Renewable energy development would dry up in the nation’s fifth-largest wind energy-producing state under a measure being debated in the Kansas Legislature this week, critics of the proposal warn.
Industry representatives said the restrictions wouldn’t just slow renewable build-out in a state where wind energy has thrived through political changes, deep recessions and even a pandemic. They would stop it entirely.
"I don’t speak in hyperbole when I say this bill ends the renewable energy industry in Kansas," said Kimberly Svaty, a lobbyist for the Advanced Power Alliance, a renewable energy advocacy group that works across the Great Plains.
At the heart of S.B. 279 are requirements for wind turbines to be at least a mile from property lines of neighboring landowners — and sometimes even farther. The regulations are similar to setbacks adopted in a rural southeastern Nebraska county last year and are among the most restrictive of any state in the United States.
Wind energy critic and climate skeptic state Sen. Mike Thompson (R), chair of the state Senate Utilities Committee, is leading the push to enact the measure.
Dave Kerr, a former Republican Kansas Senate president who helped attract a Siemens Gamesa Renewable Energy SA wind manufacturing plant to the town of Hutchinson, Kan., described the bill as "the most wind-unfriendly legislation in the entire Wind Belt."
While the specifics of the proposed siting bill are unique to Kansas, the tension over project siting isn’t.
Across the region and the country, siting battles over wind and solar projects are playing out with legislators, regulators and courts left to referee (see related story). Meanwhile, economic models show that continuing to reduce power-sector carbon emissions, and doing so at the least cost, relies on access to the best renewable resources available to a given region.
In Kansas, dozens of people testified in person and in writing on either side of the issue during the last two days of committee hearings.
On Monday, landowners said the lack of local zoning regulations in half of all Kansas counties has left them powerless to contest how wind projects are sited. Noise and lights from turbines adjacent to their homes have kept them awake at night, spoiled their views of the rural countryside, hurt property values, and impeded their ability to farm and ranch, they said.
Some said they were bothered by "shadow flicker" from spinning turbine blades and feared damage to their property from "ice throw" and broken turbine blades.
The wind industry says the claims about health effects from wind turbines are unsupported by mainstream science and that reasonable industry standard setbacks are an ample buffer from any potential damage from blade failure or ice throw. The industry also disagrees that wind projects negatively affect land values.
Developers said S.B. 279 and its 10 pages of proposed regulations go far beyond any reasonable limits on siting wind projects in Kansas.
Among them are requirements that turbines be located at least 3 miles from the nearest airport or public park.
As written, the measure could allow a community that builds a tiny "pocket park" to make more than 18,000 acres off limits to wind development, its critics pointed out.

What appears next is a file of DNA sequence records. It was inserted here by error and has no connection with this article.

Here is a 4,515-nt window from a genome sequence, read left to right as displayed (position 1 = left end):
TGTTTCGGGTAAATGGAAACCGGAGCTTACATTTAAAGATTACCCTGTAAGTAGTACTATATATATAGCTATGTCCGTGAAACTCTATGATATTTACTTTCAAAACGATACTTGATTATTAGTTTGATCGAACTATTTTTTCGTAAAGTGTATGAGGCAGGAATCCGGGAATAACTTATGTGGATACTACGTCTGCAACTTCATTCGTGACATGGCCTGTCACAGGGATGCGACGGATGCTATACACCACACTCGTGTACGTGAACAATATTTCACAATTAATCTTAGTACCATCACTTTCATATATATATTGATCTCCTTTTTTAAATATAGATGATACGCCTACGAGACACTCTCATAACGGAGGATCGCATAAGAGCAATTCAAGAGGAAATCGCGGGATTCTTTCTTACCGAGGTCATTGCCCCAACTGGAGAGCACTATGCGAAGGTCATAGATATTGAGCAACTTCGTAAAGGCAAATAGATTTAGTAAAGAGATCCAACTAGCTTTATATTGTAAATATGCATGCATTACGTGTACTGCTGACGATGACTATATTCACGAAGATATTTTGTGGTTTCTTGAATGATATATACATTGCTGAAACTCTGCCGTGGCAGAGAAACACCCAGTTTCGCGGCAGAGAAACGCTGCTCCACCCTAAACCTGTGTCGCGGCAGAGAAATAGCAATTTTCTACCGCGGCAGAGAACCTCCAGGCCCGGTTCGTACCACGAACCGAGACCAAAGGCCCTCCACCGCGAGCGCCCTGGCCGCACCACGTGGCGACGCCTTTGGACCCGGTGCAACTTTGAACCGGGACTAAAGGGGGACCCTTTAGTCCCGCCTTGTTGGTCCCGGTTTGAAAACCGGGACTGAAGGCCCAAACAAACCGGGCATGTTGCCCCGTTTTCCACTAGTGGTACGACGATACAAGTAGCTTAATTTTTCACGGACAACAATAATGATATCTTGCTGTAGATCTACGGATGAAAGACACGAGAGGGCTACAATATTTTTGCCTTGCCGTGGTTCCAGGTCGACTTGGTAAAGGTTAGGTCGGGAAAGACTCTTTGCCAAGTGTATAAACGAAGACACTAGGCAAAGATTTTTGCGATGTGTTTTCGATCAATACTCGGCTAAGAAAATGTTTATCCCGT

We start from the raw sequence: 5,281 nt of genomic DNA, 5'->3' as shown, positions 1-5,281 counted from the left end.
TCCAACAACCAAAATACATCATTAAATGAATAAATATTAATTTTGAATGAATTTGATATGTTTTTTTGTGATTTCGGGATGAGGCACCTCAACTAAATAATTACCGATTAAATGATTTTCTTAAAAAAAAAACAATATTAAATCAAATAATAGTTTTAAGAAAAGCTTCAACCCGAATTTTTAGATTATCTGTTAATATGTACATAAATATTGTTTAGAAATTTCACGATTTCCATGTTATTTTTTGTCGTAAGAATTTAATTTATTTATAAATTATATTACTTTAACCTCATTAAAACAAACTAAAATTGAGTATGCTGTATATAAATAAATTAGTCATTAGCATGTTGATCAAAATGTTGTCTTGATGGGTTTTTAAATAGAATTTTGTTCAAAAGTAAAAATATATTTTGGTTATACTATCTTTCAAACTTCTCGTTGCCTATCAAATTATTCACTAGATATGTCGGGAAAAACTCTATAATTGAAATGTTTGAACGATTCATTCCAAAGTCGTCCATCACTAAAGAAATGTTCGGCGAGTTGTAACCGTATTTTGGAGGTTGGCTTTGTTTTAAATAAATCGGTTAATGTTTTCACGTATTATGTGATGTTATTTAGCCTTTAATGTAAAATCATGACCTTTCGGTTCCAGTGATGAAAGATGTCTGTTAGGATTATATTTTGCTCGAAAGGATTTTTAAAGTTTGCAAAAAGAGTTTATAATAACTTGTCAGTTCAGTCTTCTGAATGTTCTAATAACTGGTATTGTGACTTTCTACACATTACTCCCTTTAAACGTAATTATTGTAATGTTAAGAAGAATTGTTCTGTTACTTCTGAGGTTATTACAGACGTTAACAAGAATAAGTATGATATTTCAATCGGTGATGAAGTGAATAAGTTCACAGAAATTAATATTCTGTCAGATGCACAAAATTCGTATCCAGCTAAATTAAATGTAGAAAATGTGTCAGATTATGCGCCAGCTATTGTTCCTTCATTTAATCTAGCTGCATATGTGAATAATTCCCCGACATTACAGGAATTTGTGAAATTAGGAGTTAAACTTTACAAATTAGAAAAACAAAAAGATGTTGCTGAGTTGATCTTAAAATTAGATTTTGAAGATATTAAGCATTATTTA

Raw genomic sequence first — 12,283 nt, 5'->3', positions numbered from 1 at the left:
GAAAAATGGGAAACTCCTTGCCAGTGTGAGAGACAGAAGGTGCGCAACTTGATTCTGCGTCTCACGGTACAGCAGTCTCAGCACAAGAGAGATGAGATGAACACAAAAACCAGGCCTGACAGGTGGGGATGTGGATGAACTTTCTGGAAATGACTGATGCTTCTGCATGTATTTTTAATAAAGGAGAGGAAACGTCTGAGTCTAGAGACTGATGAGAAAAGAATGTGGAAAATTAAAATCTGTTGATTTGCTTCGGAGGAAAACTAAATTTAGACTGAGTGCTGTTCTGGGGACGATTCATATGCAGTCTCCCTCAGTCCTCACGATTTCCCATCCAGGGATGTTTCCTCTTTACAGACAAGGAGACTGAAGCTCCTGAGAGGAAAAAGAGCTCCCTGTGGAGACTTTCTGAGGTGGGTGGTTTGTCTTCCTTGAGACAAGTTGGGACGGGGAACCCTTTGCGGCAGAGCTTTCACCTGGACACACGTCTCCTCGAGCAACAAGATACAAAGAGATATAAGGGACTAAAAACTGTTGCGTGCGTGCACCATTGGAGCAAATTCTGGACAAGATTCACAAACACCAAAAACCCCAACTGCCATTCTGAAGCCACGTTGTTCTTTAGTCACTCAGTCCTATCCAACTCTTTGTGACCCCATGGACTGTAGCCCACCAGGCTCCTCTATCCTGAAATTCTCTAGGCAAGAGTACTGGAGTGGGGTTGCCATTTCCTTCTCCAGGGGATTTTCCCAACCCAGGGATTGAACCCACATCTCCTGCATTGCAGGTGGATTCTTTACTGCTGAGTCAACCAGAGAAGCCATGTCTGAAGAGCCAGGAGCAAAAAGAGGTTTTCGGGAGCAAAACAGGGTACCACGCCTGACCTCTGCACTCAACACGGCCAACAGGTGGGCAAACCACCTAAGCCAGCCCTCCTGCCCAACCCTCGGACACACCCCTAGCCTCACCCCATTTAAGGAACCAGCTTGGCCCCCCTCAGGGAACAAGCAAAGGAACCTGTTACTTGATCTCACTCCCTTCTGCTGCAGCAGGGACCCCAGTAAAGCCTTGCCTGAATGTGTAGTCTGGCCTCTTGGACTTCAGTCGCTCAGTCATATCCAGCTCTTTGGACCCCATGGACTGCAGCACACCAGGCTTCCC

Alan Claus Anderson, a Kansas City attorney who represents wind energy companies, said the bill wouldn’t so much protect the rights of neighboring landowners against unwanted development as it would infringe on rights of those who want to host turbines on their properties.
"Any of the provisions [in the bill] are so extreme, no one could site a project, not even close," he said. "That’s frankly the intent."
While wind development across much of the country is regulated at the local level, some states have imposed statewide setback requirements.
Among them is Ohio, where the GOP-controlled Legislature in 2014 mandated that turbines be at least 1,300 feet from the property line of nonparticipating landowners. The provision has stymied most new wind development in the state.
While the specifics of the Kansas bill only emerged a few weeks ago, it’s unsurprising to the wind industry that the committee chair, Thompson, would seek to limit wind development.
Before joining the Kansas Senate, the retired television meteorologist for Fox 4 in Kansas City founded the Academy for Climate and Energy Analysis, an official-sounding business through which he sought out speaking engagements to dismiss mainstream climate science and rail against renewable energy.
Thompson was appointed to his state Senate seat last year to fill an unexpired term and won reelection to the post representing his suburban Kansas City district last fall.
The political victory was notable for the fact that the wind industry, including the American Wind Energy Association and renewable energy giant NextEra Energy Resources, gave an unprecedented sum of money for a Kansas state Senate election to defeat him (Energywire, Oct. 29, 2020).
Industry representatives, testifying before Thompson yesterday, said wind developers have respected county zoning regulations across the state, including several Kansas counties that have banned commercial wind farms. They also challenged claims that companies such as NextEra have bullied or used lawsuits to get their way.
Renewable advocates said the effort to block further development to appease some wind industry opponents ignores enormous economic benefits — local tax revenue, landowner lease payments and jobs — that would be lost if the bill becomes law.
Patrick Hoffman, an attorney from Ellsworth, Kan., said economic development officials in his county "fought like crazy for years in Ellsworth County to get a Sonic [Drive-In]. A Sonic is about a $1 million investment. A wind farm is about a $300 million investment. There are just not industries out there that are willing to put that kind of money into rural Kansas."